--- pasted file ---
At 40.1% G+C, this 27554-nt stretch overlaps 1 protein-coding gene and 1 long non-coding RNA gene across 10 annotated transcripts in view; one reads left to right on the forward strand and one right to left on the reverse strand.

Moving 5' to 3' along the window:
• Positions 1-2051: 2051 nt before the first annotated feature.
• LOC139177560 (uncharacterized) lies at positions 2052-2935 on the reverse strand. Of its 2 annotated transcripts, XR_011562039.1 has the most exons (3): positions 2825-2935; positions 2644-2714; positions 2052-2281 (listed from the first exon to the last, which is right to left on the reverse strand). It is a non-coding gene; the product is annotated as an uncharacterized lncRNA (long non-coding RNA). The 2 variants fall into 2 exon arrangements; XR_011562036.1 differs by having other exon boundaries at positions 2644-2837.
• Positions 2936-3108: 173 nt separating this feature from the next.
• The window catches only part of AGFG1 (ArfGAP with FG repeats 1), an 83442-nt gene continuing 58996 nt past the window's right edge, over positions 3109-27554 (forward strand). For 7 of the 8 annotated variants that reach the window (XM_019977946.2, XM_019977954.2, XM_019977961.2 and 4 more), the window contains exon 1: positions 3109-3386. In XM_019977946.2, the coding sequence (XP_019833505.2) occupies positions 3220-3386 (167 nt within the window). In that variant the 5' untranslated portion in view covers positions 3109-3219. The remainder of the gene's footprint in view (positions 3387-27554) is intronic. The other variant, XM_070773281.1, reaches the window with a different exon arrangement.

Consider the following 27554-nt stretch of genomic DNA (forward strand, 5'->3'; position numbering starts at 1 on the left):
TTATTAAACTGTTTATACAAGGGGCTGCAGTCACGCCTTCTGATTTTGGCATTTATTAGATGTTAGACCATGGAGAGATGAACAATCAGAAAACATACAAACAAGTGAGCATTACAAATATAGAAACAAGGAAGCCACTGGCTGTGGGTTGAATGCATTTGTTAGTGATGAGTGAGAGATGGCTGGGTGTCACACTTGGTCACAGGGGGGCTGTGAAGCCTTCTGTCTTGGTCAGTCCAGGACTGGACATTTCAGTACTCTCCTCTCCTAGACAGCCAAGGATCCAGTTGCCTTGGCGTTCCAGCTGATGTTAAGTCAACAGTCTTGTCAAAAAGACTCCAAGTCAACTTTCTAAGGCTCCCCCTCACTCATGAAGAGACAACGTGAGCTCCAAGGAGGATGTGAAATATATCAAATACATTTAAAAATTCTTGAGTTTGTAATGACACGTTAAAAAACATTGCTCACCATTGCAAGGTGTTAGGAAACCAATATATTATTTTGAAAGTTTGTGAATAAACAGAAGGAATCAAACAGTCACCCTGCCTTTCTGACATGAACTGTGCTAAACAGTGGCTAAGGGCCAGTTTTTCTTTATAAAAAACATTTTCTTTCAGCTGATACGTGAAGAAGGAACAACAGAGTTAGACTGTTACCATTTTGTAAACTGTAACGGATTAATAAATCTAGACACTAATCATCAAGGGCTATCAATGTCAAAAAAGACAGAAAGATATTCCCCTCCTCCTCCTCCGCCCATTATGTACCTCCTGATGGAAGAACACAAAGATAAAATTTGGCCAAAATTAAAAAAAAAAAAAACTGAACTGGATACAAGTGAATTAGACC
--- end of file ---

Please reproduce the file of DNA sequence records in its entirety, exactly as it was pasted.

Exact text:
At 40.1% G+C, this 27554-nt stretch overlaps 1 protein-coding gene and 1 long non-coding RNA gene across 10 annotated transcripts in view; one reads left to right on the forward strand and one right to left on the reverse strand.

Moving 5' to 3' along the window:
• Positions 1-2051: 2051 nt before the first annotated feature.
• LOC139177560 (uncharacterized) lies at positions 2052-2935 on the reverse strand. Of its 2 annotated transcripts, XR_011562039.1 has the most exons (3): positions 2825-2935; positions 2644-2714; positions 2052-2281 (listed from the first exon to the last, which is right to left on the reverse strand). It is a non-coding gene; the product is annotated as an uncharacterized lncRNA (long non-coding RNA). The 2 variants fall into 2 exon arrangements; XR_011562036.1 differs by having other exon boundaries at positions 2644-2837.
• Positions 2936-3108: 173 nt separating this feature from the next.
• The window catches only part of AGFG1 (ArfGAP with FG repeats 1), an 83442-nt gene continuing 58996 nt past the window's right edge, over positions 3109-27554 (forward strand). For 7 of the 8 annotated variants that reach the window (XM_019977946.2, XM_019977954.2, XM_019977961.2 and 4 more), the window contains exon 1: positions 3109-3386. In XM_019977946.2, the coding sequence (XP_019833505.2) occupies positions 3220-3386 (167 nt within the window). In that variant the 5' untranslated portion in view covers positions 3109-3219. The remainder of the gene's footprint in view (positions 3387-27554) is intronic. The other variant, XM_070773281.1, reaches the window with a different exon arrangement.

Consider the following 27554-nt stretch of genomic DNA (forward strand, 5'->3'; position numbering starts at 1 on the left):
TTATTAAACTGTTTATACAAGGGGCTGCAGTCACGCCTTCTGATTTTGGCATTTATTAGATGTTAGACCATGGAGAGATGAACAATCAGAAAACATACAAACAAGTGAGCATTACAAATATAGAAACAAGGAAGCCACTGGCTGTGGGTTGAATGCATTTGTTAGTGATGAGTGAGAGATGGCTGGGTGTCACACTTGGTCACAGGGGGGCTGTGAAGCCTTCTGTCTTGGTCAGTCCAGGACTGGACATTTCAGTACTCTCCTCTCCTAGACAGCCAAGGATCCAGTTGCCTTGGCGTTCCAGCTGATGTTAAGTCAACAGTCTTGTCAAAAAGACTCCAAGTCAACTTTCTAAGGCTCCCCCTCACTCATGAAGAGACAACGTGAGCTCCAAGGAGGATGTGAAATATATCAAATACATTTAAAAATTCTTGAGTTTGTAATGACACGTTAAAAAACATTGCTCACCATTGCAAGGTGTTAGGAAACCAATATATTATTTTGAAAGTTTGTGAATAAACAGAAGGAATCAAACAGTCACCCTGCCTTTCTGACATGAACTGTGCTAAACAGTGGCTAAGGGCCAGTTTTTCTTTATAAAAAACATTTTCTTTCAGCTGATACGTGAAGAAGGAACAACAGAGTTAGACTGTTACCATTTTGTAAACTGTAACGGATTAATAAATCTAGACACTAATCATCAAGGGCTATCAATGTCAAAAAAGACAGAAAGATATTCCCCTCCTCCTCCTCCGCCCATTATGTACCTCCTGATGGAAGAACACAAAGATAAAATTTGGCCAAAATTAAAAAAAAAAAAAACTGAACTGGATACAAGTGAATTAGACC